Article Review 111 on “Democratic Accountability and Foreign Security Policy: Theory and Evidence from India.”11 min read

“We need to rethink how democratic politics relate to foreign policy behavior” (444). This is how Vipin Narang and Paul Staniland describe the objective of their article, one that they achieve with theoretical sophistication and a deft grasp of the literature on the democratic difference in security studies.

H-Diplo | ISSF Article Review 111
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Vipin Narang and Paul Staniland.  “Democratic Accountability and Foreign Security Policy:  Theory and Evidence from India.”  Security Studies, 27:3 (2018): 410-447.  DOI:  https://doi.org/10.1080/09636412.2017.1416818.

Published by ISSF on 8 March 2019

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Review by Rohan Mukherjee, Yale-NUS College

“We need to rethink how democratic politics relate to foreign policy behavior” (444). This is how Vipin Narang and Paul Staniland describe the objective of their article, one that they achieve with theoretical sophistication and a deft grasp of the literature on the democratic difference in security studies.

The authors begin their article by exposing a surprisingly under-studied aspect of democratic politics in security studies, which is variation in the institutional environments of democracies. Students of comparative politics, international political economy, and foreign policy analysis have long been aware of the need to carefully disaggregate the category of democracy in order to measure the impact of domestic politics on various outcomes of interest. Students of international security have been less inclined to do so. Narang and Staniland’s contribution therefore takes a logical next step by unpacking variation in democratic politics and what this might mean for foreign security policy (the impact on foreign policy more generally has been the subject of extensive study in the subfield of foreign policy analysis).

The authors build a theory of democratic accountability. Their outcome of interest is twofold: “how much politicians invest in foreign policy and how constrained they are by domestic factors” (421). Although the authors do not state this explicitly, it appears from their analysis that how much politicians invest in foreign policy is a function of issue salience, or “how much the average voter cares.” Correspondingly, how constrained politicians are by domestic factors is a function of the clarity of political responsibility, or “how easily elected officials can be held responsible” (416).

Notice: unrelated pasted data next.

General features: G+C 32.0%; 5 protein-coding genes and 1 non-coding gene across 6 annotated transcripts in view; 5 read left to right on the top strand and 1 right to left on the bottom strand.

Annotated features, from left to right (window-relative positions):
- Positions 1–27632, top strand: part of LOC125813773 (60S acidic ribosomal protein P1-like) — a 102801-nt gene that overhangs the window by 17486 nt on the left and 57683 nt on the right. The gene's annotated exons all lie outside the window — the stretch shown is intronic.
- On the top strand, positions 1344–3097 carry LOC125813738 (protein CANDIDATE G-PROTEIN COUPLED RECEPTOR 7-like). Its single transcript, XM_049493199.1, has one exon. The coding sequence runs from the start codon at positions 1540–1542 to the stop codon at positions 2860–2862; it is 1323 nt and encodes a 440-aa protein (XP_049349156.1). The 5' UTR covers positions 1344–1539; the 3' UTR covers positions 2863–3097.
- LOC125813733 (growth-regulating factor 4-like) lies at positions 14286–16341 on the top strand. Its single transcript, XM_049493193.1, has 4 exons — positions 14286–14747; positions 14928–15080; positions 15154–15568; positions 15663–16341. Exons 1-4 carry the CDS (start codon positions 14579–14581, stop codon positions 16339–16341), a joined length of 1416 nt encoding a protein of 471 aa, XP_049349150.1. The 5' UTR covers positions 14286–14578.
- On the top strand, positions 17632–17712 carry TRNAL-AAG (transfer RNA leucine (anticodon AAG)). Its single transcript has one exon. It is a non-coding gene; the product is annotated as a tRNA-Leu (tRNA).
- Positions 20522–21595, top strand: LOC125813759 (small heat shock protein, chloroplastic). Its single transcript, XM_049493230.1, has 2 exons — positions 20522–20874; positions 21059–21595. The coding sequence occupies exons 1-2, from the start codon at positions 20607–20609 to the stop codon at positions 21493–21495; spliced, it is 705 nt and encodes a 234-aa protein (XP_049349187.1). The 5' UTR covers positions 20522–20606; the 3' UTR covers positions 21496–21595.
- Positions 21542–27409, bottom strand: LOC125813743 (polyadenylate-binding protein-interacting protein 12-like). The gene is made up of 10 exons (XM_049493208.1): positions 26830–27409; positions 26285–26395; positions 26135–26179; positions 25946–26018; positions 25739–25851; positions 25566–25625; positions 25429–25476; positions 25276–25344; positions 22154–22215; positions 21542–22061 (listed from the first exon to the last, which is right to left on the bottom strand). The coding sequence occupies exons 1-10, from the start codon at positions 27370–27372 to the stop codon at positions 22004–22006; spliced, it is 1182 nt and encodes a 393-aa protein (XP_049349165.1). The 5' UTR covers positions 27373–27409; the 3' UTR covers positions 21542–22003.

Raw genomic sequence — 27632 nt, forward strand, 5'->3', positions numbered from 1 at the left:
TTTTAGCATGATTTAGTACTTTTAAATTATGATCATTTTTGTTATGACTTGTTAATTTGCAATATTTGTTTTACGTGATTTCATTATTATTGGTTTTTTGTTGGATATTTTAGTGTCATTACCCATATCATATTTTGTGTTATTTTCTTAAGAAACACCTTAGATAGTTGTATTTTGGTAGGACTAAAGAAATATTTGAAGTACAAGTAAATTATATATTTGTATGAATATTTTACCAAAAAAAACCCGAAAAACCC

Different levels of salience and clarity in combination generate four ideal-typical accountability environments, each characterized by a particular combination of political effort and domestic constraint. When an issue is salient and responsibility for it clear, the environment is one of ‘High Responsiveness’: politicians will invest a great deal of effort in foreign policy and will be highly constrained by public opinion. Conversely, when an issue lacks salience and clarity of responsibility is low, the environment is one of ‘Sclerosis’: politicians will put in minimal effort and face few domestic constraints in doing so. When issue salience is high and clarity of responsibility low, the environment is one of ‘Protected Politicians’: politicians put in the effort but there are few mechanisms of reward or punishment originating from the public. Finally, when issue salience is low and clarity of responsibility high, the environment is one of ‘Bounded Flexibility’: only the highest national politicians put in the effort and the downside risk of failure is high due to a public that is able to punish when triggered.